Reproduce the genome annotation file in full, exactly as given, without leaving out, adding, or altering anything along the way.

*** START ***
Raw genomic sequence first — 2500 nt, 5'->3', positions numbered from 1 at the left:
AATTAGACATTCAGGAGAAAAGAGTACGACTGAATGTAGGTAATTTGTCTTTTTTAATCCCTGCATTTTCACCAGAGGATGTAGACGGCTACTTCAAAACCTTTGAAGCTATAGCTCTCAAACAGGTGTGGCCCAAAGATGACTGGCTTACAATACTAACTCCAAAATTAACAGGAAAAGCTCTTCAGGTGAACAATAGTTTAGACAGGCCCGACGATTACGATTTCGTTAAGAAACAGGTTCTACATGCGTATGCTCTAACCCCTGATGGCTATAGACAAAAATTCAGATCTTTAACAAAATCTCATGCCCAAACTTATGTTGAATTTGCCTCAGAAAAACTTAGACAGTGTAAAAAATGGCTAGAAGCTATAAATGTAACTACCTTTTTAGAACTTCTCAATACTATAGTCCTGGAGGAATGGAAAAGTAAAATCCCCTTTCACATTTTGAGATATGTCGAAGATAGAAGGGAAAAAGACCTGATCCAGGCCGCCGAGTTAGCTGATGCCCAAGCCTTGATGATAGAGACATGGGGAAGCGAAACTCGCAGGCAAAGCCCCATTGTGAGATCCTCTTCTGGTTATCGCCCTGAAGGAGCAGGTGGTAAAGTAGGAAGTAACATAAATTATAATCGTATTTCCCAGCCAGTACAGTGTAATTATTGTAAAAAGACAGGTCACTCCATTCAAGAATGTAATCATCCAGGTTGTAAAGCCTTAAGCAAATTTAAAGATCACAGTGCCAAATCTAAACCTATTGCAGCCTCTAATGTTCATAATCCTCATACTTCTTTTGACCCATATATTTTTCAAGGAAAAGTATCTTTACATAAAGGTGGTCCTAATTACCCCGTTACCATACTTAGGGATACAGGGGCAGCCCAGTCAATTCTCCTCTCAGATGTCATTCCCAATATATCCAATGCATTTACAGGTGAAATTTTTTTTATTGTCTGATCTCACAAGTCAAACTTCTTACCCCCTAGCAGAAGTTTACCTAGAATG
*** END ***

Raw genomic sequence first — 2500 nt, 5'->3', positions numbered from 1 at the left:
AATTAGACATTCAGGAGAAAAGAGTACGACTGAATGTAGGTAATTTGTCTTTTTTAATCCCTGCATTTTCACCAGAGGATGTAGACGGCTACTTCAAAACCTTTGAAGCTATAGCTCTCAAACAGGTGTGGCCCAAAGATGACTGGCTTACAATACTAACTCCAAAATTAACAGGAAAAGCTCTTCAGGTGAACAATAGTTTAGACAGGCCCGACGATTACGATTTCGTTAAGAAACAGGTTCTACATGCGTATGCTCTAACCCCTGATGGCTATAGACAAAAATTCAGATCTTTAACAAAATCTCATGCCCAAACTTATGTTGAATTTGCCTCAGAAAAACTTAGACAGTGTAAAAAATGGCTAGAAGCTATAAATGTAACTACCTTTTTAGAACTTCTCAATACTATAGTCCTGGAGGAATGGAAAAGTAAAATCCCCTTTCACATTTTGAGATATGTCGAAGATAGAAGGGAAAAAGACCTGATCCAGGCCGCCGAGTTAGCTGATGCCCAAGCCTTGATGATAGAGACATGGGGAAGCGAAACTCGCAGGCAAAGCCCCATTGTGAGATCCTCTTCTGGTTATCGCCCTGAAGGAGCAGGTGGTAAAGTAGGAAGTAACATAAATTATAATCGTATTTCCCAGCCAGTACAGTGTAATTATTGTAAAAAGACAGGTCACTCCATTCAAGAATGTAATCATCCAGGTTGTAAAGCCTTAAGCAAATTTAAAGATCACAGTGCCAAATCTAAACCTATTGCAGCCTCTAATGTTCATAATCCTCATACTTCTTTTGACCCATATATTTTTCAAGGAAAAGTATCTTTACATAAAGGTGGTCCTAATTACCCCGTTACCATACTTAGGGATACAGGGGCAGCCCAGTCAATTCTCCTCTCAGATGTCATTCCCAATATATCCAATGCATTTACAGGTGAAATTTTTTTTATTGTCTGATCTCACAAGTCAAACTTCTTACCCCCTAGCAGAAGTTTACCTAGAATG